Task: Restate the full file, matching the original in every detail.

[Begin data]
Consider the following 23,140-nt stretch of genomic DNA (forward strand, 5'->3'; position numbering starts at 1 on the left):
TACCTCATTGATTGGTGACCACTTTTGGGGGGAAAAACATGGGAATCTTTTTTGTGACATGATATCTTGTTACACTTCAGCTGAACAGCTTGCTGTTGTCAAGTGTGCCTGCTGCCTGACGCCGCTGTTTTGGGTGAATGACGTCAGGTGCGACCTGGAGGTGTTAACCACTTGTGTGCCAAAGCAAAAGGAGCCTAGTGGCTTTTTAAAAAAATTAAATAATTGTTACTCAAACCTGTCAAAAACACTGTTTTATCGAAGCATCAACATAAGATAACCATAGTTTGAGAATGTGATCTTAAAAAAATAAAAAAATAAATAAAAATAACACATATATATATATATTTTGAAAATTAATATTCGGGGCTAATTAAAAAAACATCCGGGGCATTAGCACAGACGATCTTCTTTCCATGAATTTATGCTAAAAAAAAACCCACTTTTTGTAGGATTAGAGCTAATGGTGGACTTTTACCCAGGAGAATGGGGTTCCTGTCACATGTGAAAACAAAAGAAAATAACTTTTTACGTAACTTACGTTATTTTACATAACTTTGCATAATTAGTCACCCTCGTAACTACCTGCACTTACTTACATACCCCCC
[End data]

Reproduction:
Consider the following 23,140-nt stretch of genomic DNA (forward strand, 5'->3'; position numbering starts at 1 on the left):
TACCTCATTGATTGGTGACCACTTTTGGGGGGAAAAACATGGGAATCTTTTTTGTGACATGATATCTTGTTACACTTCAGCTGAACAGCTTGCTGTTGTCAAGTGTGCCTGCTGCCTGACGCCGCTGTTTTGGGTGAATGACGTCAGGTGCGACCTGGAGGTGTTAACCACTTGTGTGCCAAAGCAAAAGGAGCCTAGTGGCTTTTTAAAAAAATTAAATAATTGTTACTCAAACCTGTCAAAAACACTGTTTTATCGAAGCATCAACATAAGATAACCATAGTTTGAGAATGTGATCTTAAAAAAATAAAAAAATAAATAAAAATAACACATATATATATATATTTTGAAAATTAATATTCGGGGCTAATTAAAAAAACATCCGGGGCATTAGCACAGACGATCTTCTTTCCATGAATTTATGCTAAAAAAAAACCCACTTTTTGTAGGATTAGAGCTAATGGTGGACTTTTACCCAGGAGAATGGGGTTCCTGTCACATGTGAAAACAAAAGAAAATAACTTTTTACGTAACTTACGTTATTTTACATAACTTTGCATAATTAGTCACCCTCGTAACTACCTGCACTTACTTACATACCCCCC